Florida wades deeper into hurricane season as the debate heightens over what to do with the deeply indebted National Flood Insurance Program and its coverage of properties prone to repeated flooding.
The Sunshine State ranked fourth nationally in damages paid by the national program to rebuild homes and businesses that have suffered repeated and severe flood losses, according to a recently released report by the National Resources Defense Council. The group has urged a house-buyout program for flood-weary residents, rather than bailing them out time and again.
In Florida, more than 1,600 properties have flooded an average of five times since 1978, according to the council’s review of data from FEMA. Flood potential remains a risk as Central Florida’s lakes continue to rise with daily afternoon-storm deluges — even with more than three months left in hurricane season.
The nation’s flood-insurance piggy bank is set to expire in late September — potentially hitting a state with about a third of the country’s 5 million policies. If it ends, no new policies would be written and hme sales requiring flood insurance could suffer. Facing $24 billion of debt, the program faces calls for an end or overhaul.
Lake County resident Dolores Blood owns a Debary-area rental duplex that flooded with several feet of water in 2008 when parts of Volusia County were inundated with unusually high rainfalls.
“The insurance works for property where flooding isn’t expected but it should not cover places known for being under water repeatedly. If you live on the beach, then you pay a premium,” said Blood, who saw her flood insurance rates double last year almost a decade after getting $82,000 for each of two duplex buildings that flooded.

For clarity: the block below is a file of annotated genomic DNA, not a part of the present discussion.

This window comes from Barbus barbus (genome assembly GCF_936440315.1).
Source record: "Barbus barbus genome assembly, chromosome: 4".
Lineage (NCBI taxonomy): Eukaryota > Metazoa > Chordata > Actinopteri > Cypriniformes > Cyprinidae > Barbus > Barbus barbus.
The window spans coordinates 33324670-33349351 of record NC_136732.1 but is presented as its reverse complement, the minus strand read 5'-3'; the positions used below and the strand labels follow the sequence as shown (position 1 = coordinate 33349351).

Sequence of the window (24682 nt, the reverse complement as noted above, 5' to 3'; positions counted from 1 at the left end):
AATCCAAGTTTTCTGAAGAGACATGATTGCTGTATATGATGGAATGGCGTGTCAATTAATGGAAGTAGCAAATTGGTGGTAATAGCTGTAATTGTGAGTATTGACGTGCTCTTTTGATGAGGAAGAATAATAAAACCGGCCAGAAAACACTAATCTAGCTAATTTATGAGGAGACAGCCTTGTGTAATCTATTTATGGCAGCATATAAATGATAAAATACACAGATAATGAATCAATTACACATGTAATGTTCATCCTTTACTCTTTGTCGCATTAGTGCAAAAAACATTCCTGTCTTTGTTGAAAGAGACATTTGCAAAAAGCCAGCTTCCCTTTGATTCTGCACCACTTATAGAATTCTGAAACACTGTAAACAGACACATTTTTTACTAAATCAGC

The National Resources Defense Council just proposed a plan allowing repeated flood victims to sign up for a buyout program prior to the next flood. If high waters then damage their property, FEMA would fund local governments to purchase the flood-prone home or business and demolish them to provide more open space.
“The National Flood Insurance Program was designed to help Americans recover from flood disasters, but it can also unintentionally ‘trap’ homeowners who would prefer to move somewhere safer,” stated a spokesman for the council. ”Instead of moving, many policyholders find themselves rebuilding their homes again and again.”
Other plans call for shifting the insurance program to the private sector. In addition, Sen. Bill Nelson co-sponsored bi-partisan legislation to extend the program six months and cap premium increases at 10 percent — down from 25 percent currently.
Source: Emergency Management